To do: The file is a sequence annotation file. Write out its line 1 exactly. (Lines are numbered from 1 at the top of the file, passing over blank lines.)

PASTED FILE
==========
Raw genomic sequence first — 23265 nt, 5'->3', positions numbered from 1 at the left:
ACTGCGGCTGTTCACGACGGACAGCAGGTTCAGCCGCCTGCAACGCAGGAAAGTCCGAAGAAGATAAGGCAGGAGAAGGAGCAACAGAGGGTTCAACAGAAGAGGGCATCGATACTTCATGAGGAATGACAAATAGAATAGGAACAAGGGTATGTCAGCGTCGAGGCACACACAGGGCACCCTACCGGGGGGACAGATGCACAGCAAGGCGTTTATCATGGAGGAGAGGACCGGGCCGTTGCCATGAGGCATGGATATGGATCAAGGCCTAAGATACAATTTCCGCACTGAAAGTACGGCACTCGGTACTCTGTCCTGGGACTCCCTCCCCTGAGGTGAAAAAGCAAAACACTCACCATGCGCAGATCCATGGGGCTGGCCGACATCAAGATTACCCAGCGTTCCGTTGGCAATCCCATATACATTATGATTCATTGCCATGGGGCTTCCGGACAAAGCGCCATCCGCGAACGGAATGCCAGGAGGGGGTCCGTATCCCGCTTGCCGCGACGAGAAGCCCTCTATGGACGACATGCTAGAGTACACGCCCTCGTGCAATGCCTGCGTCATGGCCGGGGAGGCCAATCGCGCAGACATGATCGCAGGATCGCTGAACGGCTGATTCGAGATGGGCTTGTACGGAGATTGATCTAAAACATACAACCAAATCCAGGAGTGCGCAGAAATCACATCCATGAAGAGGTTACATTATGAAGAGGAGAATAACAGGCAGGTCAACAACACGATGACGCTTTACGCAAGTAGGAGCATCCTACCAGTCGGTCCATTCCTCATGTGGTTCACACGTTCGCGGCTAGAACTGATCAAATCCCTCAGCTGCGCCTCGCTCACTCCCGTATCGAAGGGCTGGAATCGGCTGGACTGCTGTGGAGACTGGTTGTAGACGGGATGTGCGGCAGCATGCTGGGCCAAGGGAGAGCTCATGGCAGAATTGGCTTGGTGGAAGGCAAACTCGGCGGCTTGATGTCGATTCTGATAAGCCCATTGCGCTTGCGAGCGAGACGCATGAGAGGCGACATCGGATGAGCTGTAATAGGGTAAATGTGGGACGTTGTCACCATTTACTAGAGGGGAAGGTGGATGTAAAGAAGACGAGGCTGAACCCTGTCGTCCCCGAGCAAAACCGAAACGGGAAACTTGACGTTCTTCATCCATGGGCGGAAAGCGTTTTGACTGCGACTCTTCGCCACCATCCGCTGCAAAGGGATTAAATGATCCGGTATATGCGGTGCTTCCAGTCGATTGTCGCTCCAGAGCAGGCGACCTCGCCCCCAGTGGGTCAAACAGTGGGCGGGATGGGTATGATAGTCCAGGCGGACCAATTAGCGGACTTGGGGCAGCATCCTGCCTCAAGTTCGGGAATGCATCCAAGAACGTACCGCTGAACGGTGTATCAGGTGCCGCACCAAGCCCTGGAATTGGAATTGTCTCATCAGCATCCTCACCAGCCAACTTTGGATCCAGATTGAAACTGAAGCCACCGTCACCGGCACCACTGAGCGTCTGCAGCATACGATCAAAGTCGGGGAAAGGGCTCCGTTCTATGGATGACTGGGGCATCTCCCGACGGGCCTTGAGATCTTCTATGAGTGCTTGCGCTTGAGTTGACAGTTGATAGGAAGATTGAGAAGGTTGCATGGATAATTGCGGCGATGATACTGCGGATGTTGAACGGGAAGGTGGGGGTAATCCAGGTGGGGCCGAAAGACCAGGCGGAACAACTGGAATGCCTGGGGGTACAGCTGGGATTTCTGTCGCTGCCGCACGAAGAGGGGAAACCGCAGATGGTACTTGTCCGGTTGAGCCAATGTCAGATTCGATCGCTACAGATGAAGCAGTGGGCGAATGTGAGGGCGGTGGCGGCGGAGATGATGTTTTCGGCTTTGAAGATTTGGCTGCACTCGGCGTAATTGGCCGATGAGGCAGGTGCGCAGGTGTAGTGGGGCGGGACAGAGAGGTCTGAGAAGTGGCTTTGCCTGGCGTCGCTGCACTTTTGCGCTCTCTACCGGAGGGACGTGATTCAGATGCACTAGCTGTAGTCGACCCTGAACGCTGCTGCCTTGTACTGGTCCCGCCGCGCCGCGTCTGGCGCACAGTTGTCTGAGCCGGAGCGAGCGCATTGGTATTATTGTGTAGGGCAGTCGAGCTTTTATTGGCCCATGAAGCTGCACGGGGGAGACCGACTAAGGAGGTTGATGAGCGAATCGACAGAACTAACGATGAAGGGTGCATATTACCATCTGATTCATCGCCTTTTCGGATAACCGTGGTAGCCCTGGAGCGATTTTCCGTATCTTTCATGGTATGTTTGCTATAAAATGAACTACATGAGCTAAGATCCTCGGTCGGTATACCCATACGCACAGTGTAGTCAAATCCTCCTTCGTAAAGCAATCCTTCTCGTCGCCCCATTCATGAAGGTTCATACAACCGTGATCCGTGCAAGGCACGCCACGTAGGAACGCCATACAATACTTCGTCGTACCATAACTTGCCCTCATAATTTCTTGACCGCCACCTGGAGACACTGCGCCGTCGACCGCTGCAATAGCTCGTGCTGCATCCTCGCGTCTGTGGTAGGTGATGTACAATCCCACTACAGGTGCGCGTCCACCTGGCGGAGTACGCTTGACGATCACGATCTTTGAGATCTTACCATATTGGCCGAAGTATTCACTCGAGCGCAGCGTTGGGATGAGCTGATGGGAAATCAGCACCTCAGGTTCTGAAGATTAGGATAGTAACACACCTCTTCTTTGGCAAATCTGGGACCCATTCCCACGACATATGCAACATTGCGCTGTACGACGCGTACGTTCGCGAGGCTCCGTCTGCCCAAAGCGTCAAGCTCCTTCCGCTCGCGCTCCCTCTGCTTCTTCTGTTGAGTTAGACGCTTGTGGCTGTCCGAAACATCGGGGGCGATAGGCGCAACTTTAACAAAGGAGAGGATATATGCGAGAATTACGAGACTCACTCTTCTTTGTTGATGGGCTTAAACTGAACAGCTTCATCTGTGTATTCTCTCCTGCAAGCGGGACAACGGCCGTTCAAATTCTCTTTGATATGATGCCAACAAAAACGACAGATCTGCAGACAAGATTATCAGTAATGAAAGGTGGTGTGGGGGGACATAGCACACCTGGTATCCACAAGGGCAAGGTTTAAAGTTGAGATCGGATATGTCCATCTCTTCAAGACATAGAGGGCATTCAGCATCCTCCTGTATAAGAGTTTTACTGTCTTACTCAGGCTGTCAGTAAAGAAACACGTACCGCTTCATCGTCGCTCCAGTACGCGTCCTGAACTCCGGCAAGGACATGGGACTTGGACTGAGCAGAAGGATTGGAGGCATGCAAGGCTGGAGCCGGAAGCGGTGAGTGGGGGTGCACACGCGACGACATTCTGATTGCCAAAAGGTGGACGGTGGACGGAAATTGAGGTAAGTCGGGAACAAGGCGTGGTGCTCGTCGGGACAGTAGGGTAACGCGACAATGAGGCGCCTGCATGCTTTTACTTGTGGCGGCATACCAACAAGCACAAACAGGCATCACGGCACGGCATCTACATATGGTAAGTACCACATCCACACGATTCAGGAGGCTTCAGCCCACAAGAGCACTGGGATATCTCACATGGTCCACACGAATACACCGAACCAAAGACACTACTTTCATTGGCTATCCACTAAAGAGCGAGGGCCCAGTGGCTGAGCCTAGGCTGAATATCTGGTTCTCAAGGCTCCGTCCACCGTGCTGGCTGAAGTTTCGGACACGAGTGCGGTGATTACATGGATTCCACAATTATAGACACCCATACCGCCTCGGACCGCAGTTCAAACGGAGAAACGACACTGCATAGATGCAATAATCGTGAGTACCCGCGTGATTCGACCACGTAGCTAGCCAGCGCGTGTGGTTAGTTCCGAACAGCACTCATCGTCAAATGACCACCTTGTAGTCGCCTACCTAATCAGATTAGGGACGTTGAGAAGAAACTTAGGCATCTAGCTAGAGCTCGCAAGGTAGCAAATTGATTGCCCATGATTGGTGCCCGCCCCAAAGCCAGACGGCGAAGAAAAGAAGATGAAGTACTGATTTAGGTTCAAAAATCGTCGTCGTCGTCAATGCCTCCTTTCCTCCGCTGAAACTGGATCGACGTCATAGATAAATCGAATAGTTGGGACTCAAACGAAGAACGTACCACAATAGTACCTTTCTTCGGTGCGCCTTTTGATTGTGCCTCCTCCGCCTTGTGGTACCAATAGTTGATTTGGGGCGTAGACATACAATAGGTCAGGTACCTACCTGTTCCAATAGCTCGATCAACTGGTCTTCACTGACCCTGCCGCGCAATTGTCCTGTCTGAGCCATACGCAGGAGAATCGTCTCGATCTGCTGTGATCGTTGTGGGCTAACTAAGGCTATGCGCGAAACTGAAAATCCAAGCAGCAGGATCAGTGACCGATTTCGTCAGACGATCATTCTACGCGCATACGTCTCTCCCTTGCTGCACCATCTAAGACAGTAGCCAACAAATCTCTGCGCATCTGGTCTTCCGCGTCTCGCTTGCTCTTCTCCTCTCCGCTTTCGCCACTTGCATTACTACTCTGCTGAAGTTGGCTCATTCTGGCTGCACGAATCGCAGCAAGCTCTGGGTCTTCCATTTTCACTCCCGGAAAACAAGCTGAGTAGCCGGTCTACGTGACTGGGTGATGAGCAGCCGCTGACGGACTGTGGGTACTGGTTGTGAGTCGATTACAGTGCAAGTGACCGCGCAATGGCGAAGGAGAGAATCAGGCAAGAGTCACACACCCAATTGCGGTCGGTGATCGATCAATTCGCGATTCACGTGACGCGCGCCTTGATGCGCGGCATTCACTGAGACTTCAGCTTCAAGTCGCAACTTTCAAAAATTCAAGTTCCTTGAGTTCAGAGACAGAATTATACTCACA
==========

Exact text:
Raw genomic sequence first — 23265 nt, 5'->3', positions numbered from 1 at the left: